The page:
Addiction is often said to be a disease of the mind and body, which is certainly true. Both addiction and mental illness can take one’s mind to very dark places, and when they do, suicide may often appear as the light at the end of the tunnel. However, there is another way through.
Recovery from addiction and untreated mental health issues is possible. With the right treatment and support, suicidal thoughts can be overcome.
Understanding Addiction and its Connection to Mental Health
Addiction is a complex disease that can profoundly affect every aspect of a person’s life. It often starts with misusing alcohol or drugs, but it quickly takes over and changes how the brain works. This can lead to memory, decision-making, and impulse control problems, making it especially difficult for those with addiction to cope with tough emotions like stress and anxiety.
It’s important to understand that addiction is not just a physical disease that affects the brain. Addiction also has a strong psychological component – one that can exist before an addiction develops.
Still, whichever comes first, co-occurring mental illness affects more than 15% of Canadians with a substance use disorder. By the same token, people struggling with addiction are up to three times more likely to have a mental illness.
The Alarming Impact of Addiction and Untreated Mental Health Issues
Mental health conditions are the most common risk factor for suicidal ideas, suicide attempts, and completed suicide. When people struggling with addiction turn to further drug use to numb difficult emotions or escape from a painful reality, it inadvertently makes these issues worse.
The vicious cycle that addiction and untreated mental issues can trigger makes it even more difficult to manage the challenges of everyday life. It’s a cycle that can put one at greater risk for suicide, as 90% of all people who commit suicide meet the diagnostic criteria for a psychiatric disorder.
Substance use disorder is also a major risk factor for suicide. People who abuse substances or depend on them are six times more likely to attempt suicide than those who do not.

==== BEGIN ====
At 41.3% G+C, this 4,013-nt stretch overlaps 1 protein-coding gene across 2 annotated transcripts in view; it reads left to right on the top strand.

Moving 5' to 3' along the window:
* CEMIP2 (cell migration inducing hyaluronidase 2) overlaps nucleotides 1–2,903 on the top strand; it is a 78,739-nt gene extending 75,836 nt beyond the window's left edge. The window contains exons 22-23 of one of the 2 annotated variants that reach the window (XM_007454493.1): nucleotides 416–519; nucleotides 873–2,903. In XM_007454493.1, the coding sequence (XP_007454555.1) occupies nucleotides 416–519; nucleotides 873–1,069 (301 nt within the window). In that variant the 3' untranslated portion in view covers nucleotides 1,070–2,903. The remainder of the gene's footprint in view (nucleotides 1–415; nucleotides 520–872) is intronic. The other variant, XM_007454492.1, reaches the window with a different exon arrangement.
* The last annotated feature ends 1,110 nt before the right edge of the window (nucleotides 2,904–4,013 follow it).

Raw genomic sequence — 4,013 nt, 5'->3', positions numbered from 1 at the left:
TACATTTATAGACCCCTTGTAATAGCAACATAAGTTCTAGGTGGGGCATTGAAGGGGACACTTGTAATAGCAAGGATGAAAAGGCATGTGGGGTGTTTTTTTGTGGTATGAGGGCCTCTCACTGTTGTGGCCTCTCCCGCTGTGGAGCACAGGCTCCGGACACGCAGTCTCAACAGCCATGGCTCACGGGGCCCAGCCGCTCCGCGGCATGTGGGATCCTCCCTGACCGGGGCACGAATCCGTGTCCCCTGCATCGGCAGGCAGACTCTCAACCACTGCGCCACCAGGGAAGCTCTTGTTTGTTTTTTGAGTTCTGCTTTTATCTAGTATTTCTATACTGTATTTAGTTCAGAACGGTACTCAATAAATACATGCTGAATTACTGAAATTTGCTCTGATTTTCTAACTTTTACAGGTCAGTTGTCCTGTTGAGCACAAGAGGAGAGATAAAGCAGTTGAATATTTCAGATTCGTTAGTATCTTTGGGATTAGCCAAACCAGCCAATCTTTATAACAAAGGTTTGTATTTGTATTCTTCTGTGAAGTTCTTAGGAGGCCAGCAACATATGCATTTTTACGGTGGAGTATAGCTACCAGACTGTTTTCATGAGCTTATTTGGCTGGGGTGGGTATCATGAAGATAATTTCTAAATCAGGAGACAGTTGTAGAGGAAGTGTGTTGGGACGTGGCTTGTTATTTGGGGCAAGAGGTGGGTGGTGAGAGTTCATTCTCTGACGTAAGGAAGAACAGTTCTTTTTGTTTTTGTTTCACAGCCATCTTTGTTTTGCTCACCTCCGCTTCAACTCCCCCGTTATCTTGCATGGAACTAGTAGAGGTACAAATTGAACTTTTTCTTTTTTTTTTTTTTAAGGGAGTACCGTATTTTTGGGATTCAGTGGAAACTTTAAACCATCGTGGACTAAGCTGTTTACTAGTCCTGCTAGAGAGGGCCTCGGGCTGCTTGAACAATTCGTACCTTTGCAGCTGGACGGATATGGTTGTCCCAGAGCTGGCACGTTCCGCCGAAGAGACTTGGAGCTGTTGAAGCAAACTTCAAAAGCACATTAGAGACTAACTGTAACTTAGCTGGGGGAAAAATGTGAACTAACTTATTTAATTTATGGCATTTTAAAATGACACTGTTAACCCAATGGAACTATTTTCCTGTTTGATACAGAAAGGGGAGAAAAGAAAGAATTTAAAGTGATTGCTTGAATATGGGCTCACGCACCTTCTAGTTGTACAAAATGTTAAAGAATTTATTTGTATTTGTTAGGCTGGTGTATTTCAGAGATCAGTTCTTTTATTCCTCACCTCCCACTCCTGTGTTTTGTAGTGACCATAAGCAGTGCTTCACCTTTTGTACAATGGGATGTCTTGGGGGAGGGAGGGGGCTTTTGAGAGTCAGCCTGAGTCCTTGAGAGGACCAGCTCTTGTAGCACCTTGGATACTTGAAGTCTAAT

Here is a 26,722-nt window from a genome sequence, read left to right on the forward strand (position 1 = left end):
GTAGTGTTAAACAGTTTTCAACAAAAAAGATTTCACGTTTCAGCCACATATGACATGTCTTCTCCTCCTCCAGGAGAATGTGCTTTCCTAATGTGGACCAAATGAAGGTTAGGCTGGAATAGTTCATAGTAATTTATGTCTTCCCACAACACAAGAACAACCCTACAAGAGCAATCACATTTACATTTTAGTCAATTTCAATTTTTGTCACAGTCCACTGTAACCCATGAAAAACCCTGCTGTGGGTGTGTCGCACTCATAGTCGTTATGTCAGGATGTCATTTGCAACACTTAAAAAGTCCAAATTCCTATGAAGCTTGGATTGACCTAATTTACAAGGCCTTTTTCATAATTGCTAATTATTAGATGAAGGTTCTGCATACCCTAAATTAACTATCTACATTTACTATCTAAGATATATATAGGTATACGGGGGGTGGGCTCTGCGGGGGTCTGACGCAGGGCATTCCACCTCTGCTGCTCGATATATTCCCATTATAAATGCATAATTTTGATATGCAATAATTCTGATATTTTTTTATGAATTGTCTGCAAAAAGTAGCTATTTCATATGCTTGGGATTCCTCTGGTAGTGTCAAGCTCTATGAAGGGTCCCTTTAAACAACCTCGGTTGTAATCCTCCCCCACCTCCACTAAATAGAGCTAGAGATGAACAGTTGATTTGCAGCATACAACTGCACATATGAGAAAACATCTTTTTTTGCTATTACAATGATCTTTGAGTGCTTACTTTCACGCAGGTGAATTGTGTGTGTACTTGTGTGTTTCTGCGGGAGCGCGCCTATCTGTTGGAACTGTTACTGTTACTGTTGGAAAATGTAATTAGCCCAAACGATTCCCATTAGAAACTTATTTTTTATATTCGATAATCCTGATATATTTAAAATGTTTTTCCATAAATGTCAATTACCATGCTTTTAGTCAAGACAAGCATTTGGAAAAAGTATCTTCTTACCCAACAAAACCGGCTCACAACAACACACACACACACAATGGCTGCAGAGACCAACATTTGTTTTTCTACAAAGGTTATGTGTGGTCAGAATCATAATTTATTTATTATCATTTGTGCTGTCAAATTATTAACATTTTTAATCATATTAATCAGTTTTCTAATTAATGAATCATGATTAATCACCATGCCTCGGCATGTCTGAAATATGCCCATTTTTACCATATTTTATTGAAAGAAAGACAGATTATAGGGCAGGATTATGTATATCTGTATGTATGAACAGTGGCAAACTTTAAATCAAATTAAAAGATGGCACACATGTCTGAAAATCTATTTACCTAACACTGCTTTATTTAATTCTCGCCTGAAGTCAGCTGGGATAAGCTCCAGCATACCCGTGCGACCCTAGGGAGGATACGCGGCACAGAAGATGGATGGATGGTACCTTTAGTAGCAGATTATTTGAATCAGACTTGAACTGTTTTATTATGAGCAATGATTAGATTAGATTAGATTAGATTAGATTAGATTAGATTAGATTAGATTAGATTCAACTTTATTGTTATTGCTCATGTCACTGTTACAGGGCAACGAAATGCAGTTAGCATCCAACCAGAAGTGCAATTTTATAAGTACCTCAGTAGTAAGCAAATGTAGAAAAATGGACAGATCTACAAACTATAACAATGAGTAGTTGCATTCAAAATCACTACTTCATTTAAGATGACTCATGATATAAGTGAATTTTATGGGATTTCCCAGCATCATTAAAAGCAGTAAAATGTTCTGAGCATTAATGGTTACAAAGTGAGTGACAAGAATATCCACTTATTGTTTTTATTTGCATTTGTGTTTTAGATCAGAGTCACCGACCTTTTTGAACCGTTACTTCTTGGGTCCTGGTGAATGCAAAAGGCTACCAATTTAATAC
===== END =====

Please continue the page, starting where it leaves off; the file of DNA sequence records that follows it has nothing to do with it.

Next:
The bottom line is that addiction can fuel mental health issues like anxiety and depression. Mental health issues can lead to substance abuse as a way of self-medicating. This complex relationship can make it difficult to determine which issue came first. However, both play a role in suicide, and recovery is possible when both are addressed.
Addiction, Mental Health Issues, and Recovery
September is Suicide Prevention Month. As we come together to raise awareness, it’s important to remember that addiction and recovery are integral pieces of the puzzle.
Recovery from addiction is an important step in treating mental health issues and vice versa. Addressing both problems is essential to preventing suicide. By understanding the unique role that each plays, we can provide more effective treatment for people facing addiction and mental health issues.
At Sunshine Coast Health Centre, we don’t only treat addiction, trauma, depression, or anxiety — we treat you and address every issue you are facing when you are here. Please get in touch with us if you need support for untreated addiction or mental health issues. We are here to help.
If you or someone you know needs immediate assistance for suicidal thoughts or a mental health or substance use crisis, call or text the National Suicide Prevention Lifeline at 988, day or night.